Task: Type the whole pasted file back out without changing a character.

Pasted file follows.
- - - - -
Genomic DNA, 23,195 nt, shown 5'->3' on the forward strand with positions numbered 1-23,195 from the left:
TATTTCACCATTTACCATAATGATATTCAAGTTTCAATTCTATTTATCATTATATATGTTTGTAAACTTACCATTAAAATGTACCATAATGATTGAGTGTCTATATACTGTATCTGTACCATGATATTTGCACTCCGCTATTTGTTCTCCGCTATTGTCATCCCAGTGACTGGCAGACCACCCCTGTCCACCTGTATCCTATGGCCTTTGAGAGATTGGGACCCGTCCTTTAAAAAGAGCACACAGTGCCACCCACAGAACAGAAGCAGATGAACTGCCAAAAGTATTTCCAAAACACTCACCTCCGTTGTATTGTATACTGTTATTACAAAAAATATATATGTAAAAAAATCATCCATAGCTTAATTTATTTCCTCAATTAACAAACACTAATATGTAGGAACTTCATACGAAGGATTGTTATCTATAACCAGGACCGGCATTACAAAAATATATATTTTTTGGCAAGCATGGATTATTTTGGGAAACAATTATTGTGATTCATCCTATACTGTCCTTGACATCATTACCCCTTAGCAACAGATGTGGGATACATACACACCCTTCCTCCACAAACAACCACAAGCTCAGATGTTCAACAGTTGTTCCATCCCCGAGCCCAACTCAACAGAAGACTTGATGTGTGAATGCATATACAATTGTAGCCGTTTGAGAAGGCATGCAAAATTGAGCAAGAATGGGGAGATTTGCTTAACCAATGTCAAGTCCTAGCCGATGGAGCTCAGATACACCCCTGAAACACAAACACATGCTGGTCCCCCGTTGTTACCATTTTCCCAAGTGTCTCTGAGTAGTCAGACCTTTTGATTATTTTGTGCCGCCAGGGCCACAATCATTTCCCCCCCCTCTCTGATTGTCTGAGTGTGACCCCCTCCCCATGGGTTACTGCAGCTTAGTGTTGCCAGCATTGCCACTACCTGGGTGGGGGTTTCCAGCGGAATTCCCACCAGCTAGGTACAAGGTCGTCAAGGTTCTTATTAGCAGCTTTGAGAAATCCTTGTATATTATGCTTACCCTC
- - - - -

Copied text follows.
Genomic DNA, 23,195 nt, shown 5'->3' on the forward strand with positions numbered 1-23,195 from the left:
TATTTCACCATTTACCATAATGATATTCAAGTTTCAATTCTATTTATCATTATATATGTTTGTAAACTTACCATTAAAATGTACCATAATGATTGAGTGTCTATATACTGTATCTGTACCATGATATTTGCACTCCGCTATTTGTTCTCCGCTATTGTCATCCCAGTGACTGGCAGACCACCCCTGTCCACCTGTATCCTATGGCCTTTGAGAGATTGGGACCCGTCCTTTAAAAAGAGCACACAGTGCCACCCACAGAACAGAAGCAGATGAACTGCCAAAAGTATTTCCAAAACACTCACCTCCGTTGTATTGTATACTGTTATTACAAAAAATATATATGTAAAAAAATCATCCATAGCTTAATTTATTTCCTCAATTAACAAACACTAATATGTAGGAACTTCATACGAAGGATTGTTATCTATAACCAGGACCGGCATTACAAAAATATATATTTTTTGGCAAGCATGGATTATTTTGGGAAACAATTATTGTGATTCATCCTATACTGTCCTTGACATCATTACCCCTTAGCAACAGATGTGGGATACATACACACCCTTCCTCCACAAACAACCACAAGCTCAGATGTTCAACAGTTGTTCCATCCCCGAGCCCAACTCAACAGAAGACTTGATGTGTGAATGCATATACAATTGTAGCCGTTTGAGAAGGCATGCAAAATTGAGCAAGAATGGGGAGATTTGCTTAACCAATGTCAAGTCCTAGCCGATGGAGCTCAGATACACCCCTGAAACACAAACACATGCTGGTCCCCCGTTGTTACCATTTTCCCAAGTGTCTCTGAGTAGTCAGACCTTTTGATTATTTTGTGCCGCCAGGGCCACAATCATTTCCCCCCCCTCTCTGATTGTCTGAGTGTGACCCCCTCCCCATGGGTTACTGCAGCTTAGTGTTGCCAGCATTGCCACTACCTGGGTGGGGGTTTCCAGCGGAATTCCCACCAGCTAGGTACAAGGTCGTCAAGGTTCTTATTAGCAGCTTTGAGAAATCCTTGTATATTATGCTTACCCTC